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Gentle Parenting At Mealtimes

When your kid picks up the meal you lovingly served them and throws it directly onto your freshly cleaned rug WHILE maintaining eye contact…I bet the last word you’d use to describe your mood is gentle. Same goes for the nights they refuse to eat anything. And the times they don’t touch dinner…but have the nerve to request a snack before they even leave the table!

mother serving bread to two children at the dinner table practicing gentle parenting

You might think you’ve been too easy on them. That you need to be tougher. Or that maybe your parents are right and you SHOULD force them to eat what’s in front of them. But those approaches don’t feel good for your kids. And they definitely don’t feel good for you.

You know what does, though? Gentle parenting at mealtimes! It might sound passive and soft, but I promise, it’s not! It’s all about holding loving boundaries. And it’s the best way to get your kids to eat enough food happily and consistently without the power struggles.

Is Gentle Parenting Good For Kids?

Yes! Gentle parenting is great for kids. There’s tons of research to back that up. But it has to be true gentle parenting.

There’s this misconception that gentle parenting is “soft”—the kind of parenting where you give into your kid’s every demand and desire and raise them to believe they’re the most special snowflake that ever snowflaked. But that’s not gentle parenting at all—it’s something called “permissive” parenting. And unless you’re okay with being your kid’s servant for life, it’s not the way to go!

True gentle parenting (AKA “authoritative parenting” or “love with limits”) isn’t about being excessively nice or accommodating. It’s a collaborative approach that helps kids understand that their caregivers are on their team—not their staff! It puts a big emphasis on empathy, understanding, respect, AND boundaries. So you’re still super warm and loving…but you’re also confidently holding boundaries that as a parent, you know will keep your child healthy and safe while teaching them skills they’ll need to thrive.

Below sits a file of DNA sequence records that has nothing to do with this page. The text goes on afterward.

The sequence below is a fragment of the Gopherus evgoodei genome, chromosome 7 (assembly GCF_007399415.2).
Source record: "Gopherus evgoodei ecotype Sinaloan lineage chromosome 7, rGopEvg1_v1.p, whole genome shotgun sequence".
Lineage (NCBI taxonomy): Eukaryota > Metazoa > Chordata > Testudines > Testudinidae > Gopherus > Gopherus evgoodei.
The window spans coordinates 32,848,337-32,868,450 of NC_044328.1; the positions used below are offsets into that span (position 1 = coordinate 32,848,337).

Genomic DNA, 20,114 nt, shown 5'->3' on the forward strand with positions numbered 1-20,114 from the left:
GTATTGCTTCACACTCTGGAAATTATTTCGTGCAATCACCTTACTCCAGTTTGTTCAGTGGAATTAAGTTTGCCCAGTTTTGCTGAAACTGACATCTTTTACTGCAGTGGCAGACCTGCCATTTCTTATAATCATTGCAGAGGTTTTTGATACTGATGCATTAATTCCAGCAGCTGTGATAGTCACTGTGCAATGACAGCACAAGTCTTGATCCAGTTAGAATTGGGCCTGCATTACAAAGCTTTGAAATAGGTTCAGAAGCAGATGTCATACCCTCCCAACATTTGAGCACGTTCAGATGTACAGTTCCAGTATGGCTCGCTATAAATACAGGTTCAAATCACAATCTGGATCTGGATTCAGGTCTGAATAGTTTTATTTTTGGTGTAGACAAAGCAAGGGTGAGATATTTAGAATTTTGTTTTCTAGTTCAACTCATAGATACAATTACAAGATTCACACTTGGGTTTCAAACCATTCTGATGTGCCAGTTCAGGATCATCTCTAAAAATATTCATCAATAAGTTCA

• Empathy means validating and identifying with your child’s emotions. Even if they don’t seem reasonable to you at the moment. (Like when you grit your teeth and do your very best to be like, “I hear you. That green speck in your food is VERY scary to you.”)
  • Understanding means being able to bridge the gap on why something may be hard, new, emotional, or unappealing, to your child. It’s what happens when you make an effort to put yourself in their shoes, or when you help them understand where you’re coming from.
  • Respect is viewing your kids similarly to the way you’d view other adults. So not necessarily treating them LIKE adults (they aren’t ready for that developmentally), but acknowledging that they are people with feelings, wants, and emotions, just like us. And respecting that.
  • Boundaries are a gentle parenting requirement. You’ve got to make the effort to set them, explain them to your kids, hold them, and then hold space for any big feelings that ensue. I’m going to give you tons of examples of loving, respectful boundary-setting at mealtimes throughout this post!

Can we just pause here and acknowledge how HARD that is to do? Gentle parenting is not easy or passive at all! So if you’re working on gentle parenting and it feels hard, that’s because it is. But it’s also super worth it. It’s not a fool-proof approach for perfect behavior, but it is a strategy aimed at building long-term trust and respect and fostering healthy relationships.